Preparing the Memorials

One of the most integral aspects of participating in a moot court, whether it be the Price Media Law Moot Court or another, is the preparation of your written memorial for submission in advance of the oral rounds. Your memorial is where you lay out the argument you intend to present to the judges in the oral rounds and is the first impression the judges will have of you. Below are some resources that should help you to begin your research and to construct a winning memorial. While these resources will help you in your preparation, it is the research that you and your team conduct on your own that will set your apart from the rest of the competition. Successful mooters are those who are able to demonstrate a level of skill and knowledge of the law that exceeds that of their competitors. Nonetheless, we hope that you find them to be both practical and useful, and we wish you the best of luck in your participation in the exciting and gratifying moot court experience.

  • Introductory Guide to Writing Memorials An introductory written guide designed for students who are participating for the first time ever in a moot court competition.
  • Making the most of online resources An unique aspect of the Price Media Law Moot Court Competition is that it draws the use of legal authorities from all over the world. For this, the Internet can be a useful medium of supplementing one’s basic research. In this video Katherine Jackson – Legal Research Librarian at Oxford’s Bodleian Law Library speaks to us about how to make the most of online resources. She takes us through maximising search quality in general search engines, and in both – free and subscription legal databases. This video would be helpful for any law student who seeks to make the most of the wide range of information available online.
  • Primary and secondary legal sources It is critical in a legal argument to understand the authoritative value of what you are relying on to establish your point. And here is where the difference of primary and secondary legal sources becomes important. This video by Katherine Jackson – Legal Research Librarian at Oxford’s Bodleian Law Library, will help you understand not only this, but also give you an insight into how to read and use judicial decisions in your argument. This is extremely valuable for those who are new to the common law system. For those already well versed with common law tradition, the videos offers important insight into searching for legislations from different parts of the world, and points you must bear in mind while citing judicial decisions and secondary sources.
  • How to start researching a moot problem One of the most important parts of preparing for any moot court competition is how you approach a moot court problem. In this video Katherine Jackson – Legal Research Librarian at Oxford’s Bodleian Law Library, provides some useful tips on what to do before you set down to work on your moot problem,how to start your research, how to follow your leads and most importantly what to do with your research. This video is a must for all mooters starting their research or re-visiting their research strategy for any moot court competition.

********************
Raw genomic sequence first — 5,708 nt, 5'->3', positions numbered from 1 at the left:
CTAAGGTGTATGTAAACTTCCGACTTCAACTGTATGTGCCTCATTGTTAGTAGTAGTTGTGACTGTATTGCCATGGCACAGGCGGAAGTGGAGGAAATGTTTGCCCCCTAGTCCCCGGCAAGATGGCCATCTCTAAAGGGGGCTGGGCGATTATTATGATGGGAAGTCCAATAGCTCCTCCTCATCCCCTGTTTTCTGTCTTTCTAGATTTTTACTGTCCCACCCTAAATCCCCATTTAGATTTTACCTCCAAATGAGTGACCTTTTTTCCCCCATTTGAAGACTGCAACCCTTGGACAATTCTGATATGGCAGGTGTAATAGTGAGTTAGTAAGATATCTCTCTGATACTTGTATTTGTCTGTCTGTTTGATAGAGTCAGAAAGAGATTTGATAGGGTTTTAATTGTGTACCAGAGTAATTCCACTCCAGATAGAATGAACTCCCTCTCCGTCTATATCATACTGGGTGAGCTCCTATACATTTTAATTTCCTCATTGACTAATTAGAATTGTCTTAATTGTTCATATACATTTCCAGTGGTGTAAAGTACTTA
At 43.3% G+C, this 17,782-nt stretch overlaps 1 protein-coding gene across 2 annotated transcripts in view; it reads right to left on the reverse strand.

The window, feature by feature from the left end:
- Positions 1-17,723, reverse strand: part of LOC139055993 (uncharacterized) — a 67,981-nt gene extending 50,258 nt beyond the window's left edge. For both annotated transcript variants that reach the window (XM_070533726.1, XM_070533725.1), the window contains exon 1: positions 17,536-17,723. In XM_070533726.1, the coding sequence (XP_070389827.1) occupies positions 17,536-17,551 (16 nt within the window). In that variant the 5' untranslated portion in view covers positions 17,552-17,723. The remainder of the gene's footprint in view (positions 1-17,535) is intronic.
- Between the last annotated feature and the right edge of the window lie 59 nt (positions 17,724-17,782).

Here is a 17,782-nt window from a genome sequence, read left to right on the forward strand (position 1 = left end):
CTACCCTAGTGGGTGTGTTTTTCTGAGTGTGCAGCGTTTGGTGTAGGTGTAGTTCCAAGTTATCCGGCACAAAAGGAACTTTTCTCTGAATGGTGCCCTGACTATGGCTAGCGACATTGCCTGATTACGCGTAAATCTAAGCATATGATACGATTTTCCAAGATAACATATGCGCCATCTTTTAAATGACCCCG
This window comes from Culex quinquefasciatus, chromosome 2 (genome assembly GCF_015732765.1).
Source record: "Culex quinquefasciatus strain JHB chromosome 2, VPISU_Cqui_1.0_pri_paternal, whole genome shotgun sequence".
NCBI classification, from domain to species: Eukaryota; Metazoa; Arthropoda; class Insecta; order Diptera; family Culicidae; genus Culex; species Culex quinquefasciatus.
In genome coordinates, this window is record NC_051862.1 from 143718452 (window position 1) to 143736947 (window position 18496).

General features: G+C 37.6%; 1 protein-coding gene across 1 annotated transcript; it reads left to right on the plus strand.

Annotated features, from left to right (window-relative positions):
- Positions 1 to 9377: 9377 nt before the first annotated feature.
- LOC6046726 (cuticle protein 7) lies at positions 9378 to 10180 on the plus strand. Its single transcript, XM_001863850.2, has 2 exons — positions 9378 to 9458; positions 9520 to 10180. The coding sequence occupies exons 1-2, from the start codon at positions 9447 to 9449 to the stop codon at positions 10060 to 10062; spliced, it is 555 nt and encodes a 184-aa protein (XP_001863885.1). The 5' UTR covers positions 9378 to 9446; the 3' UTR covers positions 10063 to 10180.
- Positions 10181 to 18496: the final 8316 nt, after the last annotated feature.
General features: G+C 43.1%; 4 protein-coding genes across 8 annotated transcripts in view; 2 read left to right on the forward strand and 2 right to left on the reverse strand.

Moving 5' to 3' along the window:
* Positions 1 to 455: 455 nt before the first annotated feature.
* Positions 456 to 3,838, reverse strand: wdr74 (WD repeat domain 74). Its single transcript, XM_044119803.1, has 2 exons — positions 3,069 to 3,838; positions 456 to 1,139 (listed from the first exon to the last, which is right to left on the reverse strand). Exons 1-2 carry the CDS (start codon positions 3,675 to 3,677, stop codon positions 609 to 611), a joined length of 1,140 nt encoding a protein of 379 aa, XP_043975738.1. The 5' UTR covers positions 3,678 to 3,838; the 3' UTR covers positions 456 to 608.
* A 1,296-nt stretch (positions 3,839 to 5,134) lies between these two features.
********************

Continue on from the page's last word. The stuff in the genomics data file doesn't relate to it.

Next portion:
• Drafting Legal Arguments A comprehensive video guide where Nick Friedman, Tutor in Law and Graduate Mooting Co-ordinator at the University of Oxford, gives some useful advice on how to draw up your legal arguments in your memorials, including using what he calls the “ILAC method, structuring your research, as well as solving practical problems you face in the course of your research.
  • Winning Memorials The Memorials that received the prizes for Best Memorials and Best Memorials-Runner-up in the 2012 International and South Asia Regional Rounds are available to download here to help you better construct your own Memorial.
  • OSCOLA Rules OSCOLA is the standard citation format required for all participant written memorials. This link will provide you will detailed information on how to use this format to ensure the minimum penalty deductions.
  • An Introduction to Legal Citation using OSCALA for Compressor The official rules of the Price Media Law Moot Court Competition mandate that each source or authority used in the written memorials must be supported by bibliographical information using Oxford Standard for Citation of Legal Authorities (4th Edition). Non-observance of the OSCOLA rules results in the deduction of points for penalties as mentioned in the Official Rules for the Competition. This video, straight from one of the Editors of OSCOLA – Sandra Meredith, who is also a Departmental Lecturer in Legal Research Skills at the Faculty of Law, University of Oxford, introduces students to the basics of OSCOLA. Critical for any student participating or looking to participate in this competition, it is very useful for understanding some of the more complex parts of OSCOLA.
  • Books, Articles and other Secondary Sources To make it easy for students to understand and apply OSCOLA, this video by Sandra Meredith, Departmental Lecturer in Legal Research Skills at the Faculty of Law, University of Oxford, and one of the Editors of OSCOLA, devotes separate attention to citation of books, articles and other secondary sources. The video also provides useful insight into citation of primary sources from jurisdictions other than the United Kingdom.
  • Online Legal Databases Finally, links to online databases where you can access case law from the relevant international courts, including the European Court of Human Rights and the U.S. Supreme Court.